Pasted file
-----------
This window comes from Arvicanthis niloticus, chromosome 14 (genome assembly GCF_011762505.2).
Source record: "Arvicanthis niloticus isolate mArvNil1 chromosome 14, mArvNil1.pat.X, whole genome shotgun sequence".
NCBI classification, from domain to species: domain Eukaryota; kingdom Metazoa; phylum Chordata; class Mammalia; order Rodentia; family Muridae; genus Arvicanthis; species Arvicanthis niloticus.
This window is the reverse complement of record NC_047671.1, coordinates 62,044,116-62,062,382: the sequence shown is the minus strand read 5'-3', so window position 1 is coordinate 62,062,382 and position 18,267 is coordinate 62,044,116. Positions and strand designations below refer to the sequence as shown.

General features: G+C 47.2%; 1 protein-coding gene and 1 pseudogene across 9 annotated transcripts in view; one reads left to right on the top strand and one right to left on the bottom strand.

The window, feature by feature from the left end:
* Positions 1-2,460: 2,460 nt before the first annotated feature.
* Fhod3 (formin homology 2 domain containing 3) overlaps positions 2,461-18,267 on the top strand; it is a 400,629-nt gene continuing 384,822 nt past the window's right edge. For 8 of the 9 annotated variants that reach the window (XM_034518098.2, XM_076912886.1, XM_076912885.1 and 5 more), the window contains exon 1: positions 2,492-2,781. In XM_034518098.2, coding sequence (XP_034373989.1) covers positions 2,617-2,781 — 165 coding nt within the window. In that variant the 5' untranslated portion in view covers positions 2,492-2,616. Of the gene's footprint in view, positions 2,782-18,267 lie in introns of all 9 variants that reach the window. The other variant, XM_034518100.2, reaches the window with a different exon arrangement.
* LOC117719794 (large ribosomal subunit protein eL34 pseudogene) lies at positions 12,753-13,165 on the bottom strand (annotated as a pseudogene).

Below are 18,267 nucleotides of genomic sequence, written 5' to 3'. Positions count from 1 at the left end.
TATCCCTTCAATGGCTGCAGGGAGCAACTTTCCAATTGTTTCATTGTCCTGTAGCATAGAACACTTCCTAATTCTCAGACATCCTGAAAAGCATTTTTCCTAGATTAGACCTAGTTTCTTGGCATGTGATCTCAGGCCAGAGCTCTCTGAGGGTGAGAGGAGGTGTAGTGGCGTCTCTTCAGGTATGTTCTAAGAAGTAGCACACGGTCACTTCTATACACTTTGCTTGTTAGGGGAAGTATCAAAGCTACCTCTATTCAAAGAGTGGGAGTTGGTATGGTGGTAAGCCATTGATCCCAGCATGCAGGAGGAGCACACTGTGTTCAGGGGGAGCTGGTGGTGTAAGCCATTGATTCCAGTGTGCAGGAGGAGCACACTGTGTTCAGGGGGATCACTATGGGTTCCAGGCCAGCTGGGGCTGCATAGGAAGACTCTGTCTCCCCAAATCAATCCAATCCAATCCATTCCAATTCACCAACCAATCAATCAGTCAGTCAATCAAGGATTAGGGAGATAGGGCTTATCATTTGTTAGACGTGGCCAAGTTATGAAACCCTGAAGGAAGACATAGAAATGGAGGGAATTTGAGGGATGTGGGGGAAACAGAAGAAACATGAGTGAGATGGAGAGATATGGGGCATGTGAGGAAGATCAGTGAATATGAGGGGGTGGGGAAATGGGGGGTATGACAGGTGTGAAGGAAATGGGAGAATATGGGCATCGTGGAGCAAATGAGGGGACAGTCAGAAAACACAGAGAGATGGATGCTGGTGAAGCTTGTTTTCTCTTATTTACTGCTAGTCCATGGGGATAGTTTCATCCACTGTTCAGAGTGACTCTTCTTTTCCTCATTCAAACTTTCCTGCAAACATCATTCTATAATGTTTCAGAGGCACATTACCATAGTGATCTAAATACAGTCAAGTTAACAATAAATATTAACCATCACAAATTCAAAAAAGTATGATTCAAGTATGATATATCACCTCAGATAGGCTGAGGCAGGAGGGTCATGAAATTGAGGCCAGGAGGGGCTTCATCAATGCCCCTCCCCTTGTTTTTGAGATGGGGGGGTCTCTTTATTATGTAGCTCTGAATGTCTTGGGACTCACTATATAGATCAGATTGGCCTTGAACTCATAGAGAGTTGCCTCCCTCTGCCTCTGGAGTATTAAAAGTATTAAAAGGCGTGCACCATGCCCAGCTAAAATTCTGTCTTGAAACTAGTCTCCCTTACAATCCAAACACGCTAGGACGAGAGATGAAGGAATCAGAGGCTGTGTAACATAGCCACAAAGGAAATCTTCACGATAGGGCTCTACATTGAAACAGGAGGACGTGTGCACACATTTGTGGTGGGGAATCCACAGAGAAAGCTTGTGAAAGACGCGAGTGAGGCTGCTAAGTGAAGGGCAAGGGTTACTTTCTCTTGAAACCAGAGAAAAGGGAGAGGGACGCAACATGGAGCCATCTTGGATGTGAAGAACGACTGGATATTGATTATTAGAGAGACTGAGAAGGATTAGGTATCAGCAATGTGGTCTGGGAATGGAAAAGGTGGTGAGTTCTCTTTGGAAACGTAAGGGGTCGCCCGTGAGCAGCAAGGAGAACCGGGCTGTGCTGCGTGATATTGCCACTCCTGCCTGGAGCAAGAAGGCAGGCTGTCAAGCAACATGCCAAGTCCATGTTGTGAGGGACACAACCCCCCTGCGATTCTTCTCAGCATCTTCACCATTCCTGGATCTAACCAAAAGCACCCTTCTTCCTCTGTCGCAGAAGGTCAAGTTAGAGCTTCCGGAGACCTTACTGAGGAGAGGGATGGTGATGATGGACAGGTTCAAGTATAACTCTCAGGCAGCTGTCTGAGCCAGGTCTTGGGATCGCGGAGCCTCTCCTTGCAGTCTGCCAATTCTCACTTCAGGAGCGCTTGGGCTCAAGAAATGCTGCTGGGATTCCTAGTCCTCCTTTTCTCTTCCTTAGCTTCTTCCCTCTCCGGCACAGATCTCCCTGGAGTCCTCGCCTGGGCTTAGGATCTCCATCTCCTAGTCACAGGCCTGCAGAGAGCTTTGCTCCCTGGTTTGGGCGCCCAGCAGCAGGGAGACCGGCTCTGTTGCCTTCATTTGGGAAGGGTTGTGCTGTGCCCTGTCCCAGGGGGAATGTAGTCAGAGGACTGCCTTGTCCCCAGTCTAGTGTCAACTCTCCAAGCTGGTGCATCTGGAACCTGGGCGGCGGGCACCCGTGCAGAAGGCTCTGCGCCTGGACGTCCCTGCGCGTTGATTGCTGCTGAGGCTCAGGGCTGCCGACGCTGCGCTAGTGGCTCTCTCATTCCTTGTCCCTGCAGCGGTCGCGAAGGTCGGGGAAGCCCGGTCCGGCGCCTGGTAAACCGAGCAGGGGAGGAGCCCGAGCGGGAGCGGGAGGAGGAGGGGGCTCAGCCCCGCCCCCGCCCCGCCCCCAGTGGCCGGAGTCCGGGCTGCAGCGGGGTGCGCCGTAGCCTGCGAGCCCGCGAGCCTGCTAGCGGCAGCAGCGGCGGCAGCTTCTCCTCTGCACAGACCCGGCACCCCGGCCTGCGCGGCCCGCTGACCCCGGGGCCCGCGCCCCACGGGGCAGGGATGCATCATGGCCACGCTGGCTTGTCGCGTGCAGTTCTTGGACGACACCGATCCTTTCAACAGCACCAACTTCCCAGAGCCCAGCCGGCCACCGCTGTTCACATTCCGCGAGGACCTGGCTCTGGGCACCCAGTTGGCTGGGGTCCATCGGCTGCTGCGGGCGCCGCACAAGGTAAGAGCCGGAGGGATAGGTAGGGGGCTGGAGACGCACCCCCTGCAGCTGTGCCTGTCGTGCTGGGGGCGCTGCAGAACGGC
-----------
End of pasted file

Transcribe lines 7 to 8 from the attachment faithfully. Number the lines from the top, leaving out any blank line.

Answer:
* Positions 1-2,460: 2,460 nt before the first annotated feature.
* Fhod3 (formin homology 2 domain containing 3) overlaps positions 2,461-18,267 on the top strand; it is a 400,629-nt gene continuing 384,822 nt past the window's right edge. For 8 of the 9 annotated variants that reach the window (XM_034518098.2, XM_076912886.1, XM_076912885.1 and 5 more), the window contains exon 1: positions 2,492-2,781. In XM_034518098.2, coding sequence (XP_034373989.1) covers positions 2,617-2,781 — 165 coding nt within the window. In that variant the 5' untranslated portion in view covers positions 2,492-2,616. Of the gene's footprint in view, positions 2,782-18,267 lie in introns of all 9 variants that reach the window. The other variant, XM_034518100.2, reaches the window with a different exon arrangement.